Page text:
How Can A Robot Help With Your Dental Implant?

25 May 2022
 Categories: Dentist, Blog

Although the concept of robot-assisted surgery might seem futuristic, the method has existed for decades (with the first procedure taking place back in 1985). Eye surgery, cardiac surgery, and gastrointestinal surgery are among the fields where robotic assistants are becoming more common. But what about dentistry? If you're about to receive a dental implant, your dentist may have some robotic assistance. How is this different from the typical process?

An Assistant

Dental clinics that use robotic assistance for implants may use a system such as Yomi dental implants. Banish any thoughts of autonomous robots from your mind. It's not as though the dentist steps out of the room and allows the robot to get to work. Remember, the robot is assisting with your surgery—not directly performing the surgery itself.

The Robot

The robot itself is simply a processor with a number of attached screens and a self-guiding robotic arm. The arm can be outfitted with a variety of tools that are necessary to place a dental implant. It's not just the robot (the system's hardware) that is assisting with your surgery. The system's software is used to plan your implantation, with the system able to display real-time digital modeling of the patient's mouth during the procedure.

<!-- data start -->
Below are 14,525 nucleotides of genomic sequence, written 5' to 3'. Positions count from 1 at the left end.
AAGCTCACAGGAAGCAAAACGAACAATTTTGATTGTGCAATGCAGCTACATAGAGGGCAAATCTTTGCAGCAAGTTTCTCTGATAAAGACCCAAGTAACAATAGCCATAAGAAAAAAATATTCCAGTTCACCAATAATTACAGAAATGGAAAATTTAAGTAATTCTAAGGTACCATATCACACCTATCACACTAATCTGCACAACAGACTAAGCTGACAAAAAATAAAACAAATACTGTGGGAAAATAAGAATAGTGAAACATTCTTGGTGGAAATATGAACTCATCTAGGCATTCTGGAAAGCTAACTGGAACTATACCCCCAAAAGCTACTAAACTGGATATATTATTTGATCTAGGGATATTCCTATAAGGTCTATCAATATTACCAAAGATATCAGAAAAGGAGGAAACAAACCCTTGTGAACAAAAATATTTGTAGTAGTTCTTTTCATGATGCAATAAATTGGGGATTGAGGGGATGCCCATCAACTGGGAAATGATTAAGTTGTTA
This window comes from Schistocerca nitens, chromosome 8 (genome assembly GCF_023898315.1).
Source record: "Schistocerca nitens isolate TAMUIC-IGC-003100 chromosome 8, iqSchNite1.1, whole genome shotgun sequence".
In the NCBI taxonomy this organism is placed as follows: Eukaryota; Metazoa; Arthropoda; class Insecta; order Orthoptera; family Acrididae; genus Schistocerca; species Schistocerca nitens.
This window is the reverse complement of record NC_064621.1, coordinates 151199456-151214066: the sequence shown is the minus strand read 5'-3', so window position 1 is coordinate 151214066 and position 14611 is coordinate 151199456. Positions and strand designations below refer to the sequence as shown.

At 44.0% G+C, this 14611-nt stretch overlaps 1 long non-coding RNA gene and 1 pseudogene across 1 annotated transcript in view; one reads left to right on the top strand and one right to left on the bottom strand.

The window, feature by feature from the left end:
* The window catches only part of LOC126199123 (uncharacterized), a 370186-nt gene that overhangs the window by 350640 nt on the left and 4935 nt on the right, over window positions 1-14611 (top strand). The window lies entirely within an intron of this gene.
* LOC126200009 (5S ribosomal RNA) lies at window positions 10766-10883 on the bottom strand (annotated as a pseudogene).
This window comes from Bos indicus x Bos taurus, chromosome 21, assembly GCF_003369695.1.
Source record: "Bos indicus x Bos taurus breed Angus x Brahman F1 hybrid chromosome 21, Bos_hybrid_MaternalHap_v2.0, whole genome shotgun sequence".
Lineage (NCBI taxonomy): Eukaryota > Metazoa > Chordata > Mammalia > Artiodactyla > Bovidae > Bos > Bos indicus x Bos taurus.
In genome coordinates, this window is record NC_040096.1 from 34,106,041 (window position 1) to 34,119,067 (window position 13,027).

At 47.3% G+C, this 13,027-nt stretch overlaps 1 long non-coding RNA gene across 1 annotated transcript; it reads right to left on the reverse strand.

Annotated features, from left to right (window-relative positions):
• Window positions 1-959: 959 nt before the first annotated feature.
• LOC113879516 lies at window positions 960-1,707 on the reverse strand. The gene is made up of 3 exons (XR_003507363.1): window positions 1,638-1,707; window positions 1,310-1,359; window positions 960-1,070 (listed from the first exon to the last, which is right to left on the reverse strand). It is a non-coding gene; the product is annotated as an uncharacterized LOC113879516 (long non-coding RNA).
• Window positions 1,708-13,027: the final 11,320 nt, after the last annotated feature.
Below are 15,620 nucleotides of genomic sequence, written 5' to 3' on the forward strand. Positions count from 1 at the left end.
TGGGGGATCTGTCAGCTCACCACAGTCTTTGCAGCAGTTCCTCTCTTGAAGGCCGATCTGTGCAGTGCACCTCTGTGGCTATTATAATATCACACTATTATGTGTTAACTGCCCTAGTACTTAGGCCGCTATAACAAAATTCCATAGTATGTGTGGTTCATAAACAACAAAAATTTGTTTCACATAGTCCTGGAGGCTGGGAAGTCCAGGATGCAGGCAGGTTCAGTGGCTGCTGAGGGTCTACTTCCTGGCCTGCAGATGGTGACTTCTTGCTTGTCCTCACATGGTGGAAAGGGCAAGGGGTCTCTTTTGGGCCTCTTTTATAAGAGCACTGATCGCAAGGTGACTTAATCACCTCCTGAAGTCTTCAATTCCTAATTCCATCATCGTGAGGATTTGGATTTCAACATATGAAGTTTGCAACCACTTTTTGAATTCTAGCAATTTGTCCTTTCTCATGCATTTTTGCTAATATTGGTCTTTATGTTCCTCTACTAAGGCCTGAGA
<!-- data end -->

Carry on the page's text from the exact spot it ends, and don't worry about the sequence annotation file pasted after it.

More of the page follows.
The system is designed to remove human error from the equation. This isn't to suggest that human error is commonly responsible for dental implant complications and failure. Traditional dental implants involve the use of diagnostic tools (such as an x-ray), with the dentist then performing the work in a freehand manner, using the results of diagnostic testing as a guide. A robot assistant offers far more precision, making it a refinement of existing methods instead of an entirely new method.

The Robotic Arm

As the patient, the only difference you're likely to notice is the use of the robotic arm. This will extend itself over your open mouth, having targeted the precise location and angle of the incision that must be made to place your implant. The robot itself doesn't do any drilling. The drill on its arm is held by your dentist, who then operates it. The arm (as guided by the system's software) simply helps the surgeon to achieve the optimal placement of your implant. 

The sheer amount of data generated by a robotic assistant helps to create a personalized, digital surgical guide of unsurpassed detail for your implant procedure. This added precision results in a dental implant that is functional and comfortable, while further minimizing the already low risk of human error.

Contact a dental office near you, such as Elite Smile Center, to learn more.